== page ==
Broussard v. Oryx Energy Co., CIV.A. 1:00-CV-28.

Citation110 F.Supp.2d 532
Decision Date29 August 2000
Docket NumberNo. CIV.A. 1:00-CV-28.,CIV.A. 1:00-CV-28.
PartiesMark E. BROUSSARD, Jr., Plaintiff, v. ORYX ENERGY COMPANY, Defendant.
CourtUnited States District Courts. 5th Circuit. United States District Court of Eastern District Texas

Elwood Clement Stevens, Jr., Morgan City, LA Joseph Warren Walker, Houston, TX, for plaintiff.

William John Bux, Locke, Liddell & Sapp, David M. Gregory, Locke, Liddell & Sapp, Houston, TX, for defendant.


HEARTFIELD, District Judge.

Before the Court is the Defendant's Motion for Summary Judgment and the Plaintiffs "Motion for Leave of Court to File Plaintiffs First Supplemental and Amending Complaint."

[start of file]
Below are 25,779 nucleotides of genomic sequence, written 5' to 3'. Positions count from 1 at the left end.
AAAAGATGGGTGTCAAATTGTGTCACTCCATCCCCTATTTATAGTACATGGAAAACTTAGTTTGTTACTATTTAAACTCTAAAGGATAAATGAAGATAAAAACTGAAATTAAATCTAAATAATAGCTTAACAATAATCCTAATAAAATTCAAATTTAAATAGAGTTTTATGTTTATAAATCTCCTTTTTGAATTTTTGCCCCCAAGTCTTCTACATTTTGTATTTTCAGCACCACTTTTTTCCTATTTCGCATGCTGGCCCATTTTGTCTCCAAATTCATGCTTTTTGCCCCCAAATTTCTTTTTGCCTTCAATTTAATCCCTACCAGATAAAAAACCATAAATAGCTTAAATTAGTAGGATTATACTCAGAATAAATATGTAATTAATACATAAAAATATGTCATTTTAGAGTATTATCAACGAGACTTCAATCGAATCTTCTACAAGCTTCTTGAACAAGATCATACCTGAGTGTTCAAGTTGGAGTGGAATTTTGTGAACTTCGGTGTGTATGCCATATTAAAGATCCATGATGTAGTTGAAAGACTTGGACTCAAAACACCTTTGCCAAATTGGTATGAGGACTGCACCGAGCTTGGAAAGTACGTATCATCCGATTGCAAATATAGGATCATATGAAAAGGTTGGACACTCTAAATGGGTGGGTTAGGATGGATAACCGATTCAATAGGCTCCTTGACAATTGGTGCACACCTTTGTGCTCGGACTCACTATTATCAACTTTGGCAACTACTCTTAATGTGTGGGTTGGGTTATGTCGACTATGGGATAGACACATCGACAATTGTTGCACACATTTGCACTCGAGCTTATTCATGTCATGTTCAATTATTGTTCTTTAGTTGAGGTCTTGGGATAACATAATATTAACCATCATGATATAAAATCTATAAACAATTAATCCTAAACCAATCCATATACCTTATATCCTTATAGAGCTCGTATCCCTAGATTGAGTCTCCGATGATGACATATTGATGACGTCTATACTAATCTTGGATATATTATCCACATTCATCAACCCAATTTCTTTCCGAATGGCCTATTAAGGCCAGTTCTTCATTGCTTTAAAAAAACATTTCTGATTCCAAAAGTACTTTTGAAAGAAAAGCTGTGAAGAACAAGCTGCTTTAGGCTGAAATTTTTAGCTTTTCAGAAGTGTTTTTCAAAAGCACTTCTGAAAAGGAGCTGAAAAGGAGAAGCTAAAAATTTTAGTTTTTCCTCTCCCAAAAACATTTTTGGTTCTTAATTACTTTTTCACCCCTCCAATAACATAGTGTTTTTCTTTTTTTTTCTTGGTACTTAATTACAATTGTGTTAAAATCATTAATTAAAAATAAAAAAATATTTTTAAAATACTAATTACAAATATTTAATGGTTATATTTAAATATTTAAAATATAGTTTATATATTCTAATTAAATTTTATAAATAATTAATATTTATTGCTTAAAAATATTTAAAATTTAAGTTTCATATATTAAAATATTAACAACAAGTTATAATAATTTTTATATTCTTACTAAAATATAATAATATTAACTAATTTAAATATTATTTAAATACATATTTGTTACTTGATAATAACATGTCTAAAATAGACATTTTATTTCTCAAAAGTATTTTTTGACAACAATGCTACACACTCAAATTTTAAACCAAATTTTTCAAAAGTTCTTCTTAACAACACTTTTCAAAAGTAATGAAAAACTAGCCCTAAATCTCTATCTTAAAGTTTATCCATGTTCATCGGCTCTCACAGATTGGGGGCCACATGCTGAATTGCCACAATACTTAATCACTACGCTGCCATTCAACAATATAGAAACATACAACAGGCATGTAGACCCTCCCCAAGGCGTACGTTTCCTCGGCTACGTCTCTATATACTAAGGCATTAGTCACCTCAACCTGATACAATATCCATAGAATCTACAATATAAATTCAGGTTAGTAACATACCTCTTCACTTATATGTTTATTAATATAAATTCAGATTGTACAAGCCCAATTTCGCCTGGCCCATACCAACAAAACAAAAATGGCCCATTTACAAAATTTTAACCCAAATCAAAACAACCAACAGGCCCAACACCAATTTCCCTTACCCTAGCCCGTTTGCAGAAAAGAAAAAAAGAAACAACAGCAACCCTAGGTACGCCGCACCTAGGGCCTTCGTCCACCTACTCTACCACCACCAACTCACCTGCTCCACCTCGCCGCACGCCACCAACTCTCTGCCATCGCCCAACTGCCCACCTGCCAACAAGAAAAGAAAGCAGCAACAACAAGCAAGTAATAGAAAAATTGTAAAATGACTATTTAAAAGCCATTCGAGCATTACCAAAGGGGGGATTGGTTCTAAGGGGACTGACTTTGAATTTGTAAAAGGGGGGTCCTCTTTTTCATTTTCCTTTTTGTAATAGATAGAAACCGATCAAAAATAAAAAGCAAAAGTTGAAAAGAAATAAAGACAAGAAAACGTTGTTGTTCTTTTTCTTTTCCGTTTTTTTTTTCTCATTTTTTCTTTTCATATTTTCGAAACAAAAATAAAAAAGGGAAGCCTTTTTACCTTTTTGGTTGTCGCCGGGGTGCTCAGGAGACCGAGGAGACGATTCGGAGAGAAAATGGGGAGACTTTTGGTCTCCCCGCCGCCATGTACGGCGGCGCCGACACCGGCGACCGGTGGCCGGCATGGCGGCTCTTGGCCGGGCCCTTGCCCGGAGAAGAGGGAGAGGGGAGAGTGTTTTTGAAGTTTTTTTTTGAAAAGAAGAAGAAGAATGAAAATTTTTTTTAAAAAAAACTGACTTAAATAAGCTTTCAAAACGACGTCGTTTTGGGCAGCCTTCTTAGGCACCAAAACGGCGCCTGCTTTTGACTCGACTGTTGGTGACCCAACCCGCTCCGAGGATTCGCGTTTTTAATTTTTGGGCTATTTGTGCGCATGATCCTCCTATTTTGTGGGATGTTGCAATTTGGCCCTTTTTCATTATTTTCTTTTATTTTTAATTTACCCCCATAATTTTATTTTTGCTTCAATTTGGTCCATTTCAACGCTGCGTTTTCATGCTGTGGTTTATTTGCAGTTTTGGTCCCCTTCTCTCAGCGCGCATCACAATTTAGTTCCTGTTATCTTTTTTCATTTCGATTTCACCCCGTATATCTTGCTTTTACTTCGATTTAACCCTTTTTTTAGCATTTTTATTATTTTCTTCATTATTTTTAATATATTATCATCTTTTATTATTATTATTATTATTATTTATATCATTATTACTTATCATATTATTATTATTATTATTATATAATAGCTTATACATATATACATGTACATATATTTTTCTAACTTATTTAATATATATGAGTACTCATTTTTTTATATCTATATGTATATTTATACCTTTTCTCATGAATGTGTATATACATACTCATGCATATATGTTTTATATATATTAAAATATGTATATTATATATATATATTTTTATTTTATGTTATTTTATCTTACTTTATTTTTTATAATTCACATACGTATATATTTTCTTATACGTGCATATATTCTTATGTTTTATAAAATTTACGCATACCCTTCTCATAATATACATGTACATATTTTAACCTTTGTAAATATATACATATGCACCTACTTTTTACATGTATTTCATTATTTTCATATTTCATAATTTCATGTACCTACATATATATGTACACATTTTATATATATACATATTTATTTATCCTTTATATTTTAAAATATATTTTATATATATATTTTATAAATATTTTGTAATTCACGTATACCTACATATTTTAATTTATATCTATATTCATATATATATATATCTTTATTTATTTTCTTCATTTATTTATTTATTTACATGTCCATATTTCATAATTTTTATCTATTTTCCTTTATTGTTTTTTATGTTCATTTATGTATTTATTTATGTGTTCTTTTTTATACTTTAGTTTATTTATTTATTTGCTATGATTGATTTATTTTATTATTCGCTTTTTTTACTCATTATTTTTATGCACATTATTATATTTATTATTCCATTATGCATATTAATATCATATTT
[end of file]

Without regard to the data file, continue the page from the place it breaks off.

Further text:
The Court hereby DENIES the Plaintiff's request to amend or supplement his Complaint and hereby GRANTS the Defendant's Motion for Summary Judgment in full.

I. Background

Plaintiff, Mark E. Broussard, Jr., brings this suit alleging Oryx Energy Company ("Oryx") discriminated against him in violation of the Americans with Disabilities Act, 42 U.S.C. § 12101 et seq. and under Sections 321-325 of the Louisiana discrimination statutes.1 Specifically, Plaintiff claims in his Original Complaint that, in October 1994, Oryx failed to assign him to another position or otherwise accommodate his alleged disability. Defendant asserts that Plaintiffs allegation is barred by limitations.

Oryx Energy Company (which ceased to exist as a corporate entity in February 1999 due to a merger with Kerr-McGee Corp.) was engaged in the business of exploration and production of oil and gas. Broussard, was employed by Oryx at its Sabine Pass, Texas facility. He was hired on January 25, 1978 and worked for the majority of his time as a platform operator on offshore rigs. Plaintiff was ultimately terminated on March 31, 1998 because Oryx claimed he was unable to perform the essential function of his job as a platform operator and there were no other available jobs at Oryx for which he was qualified.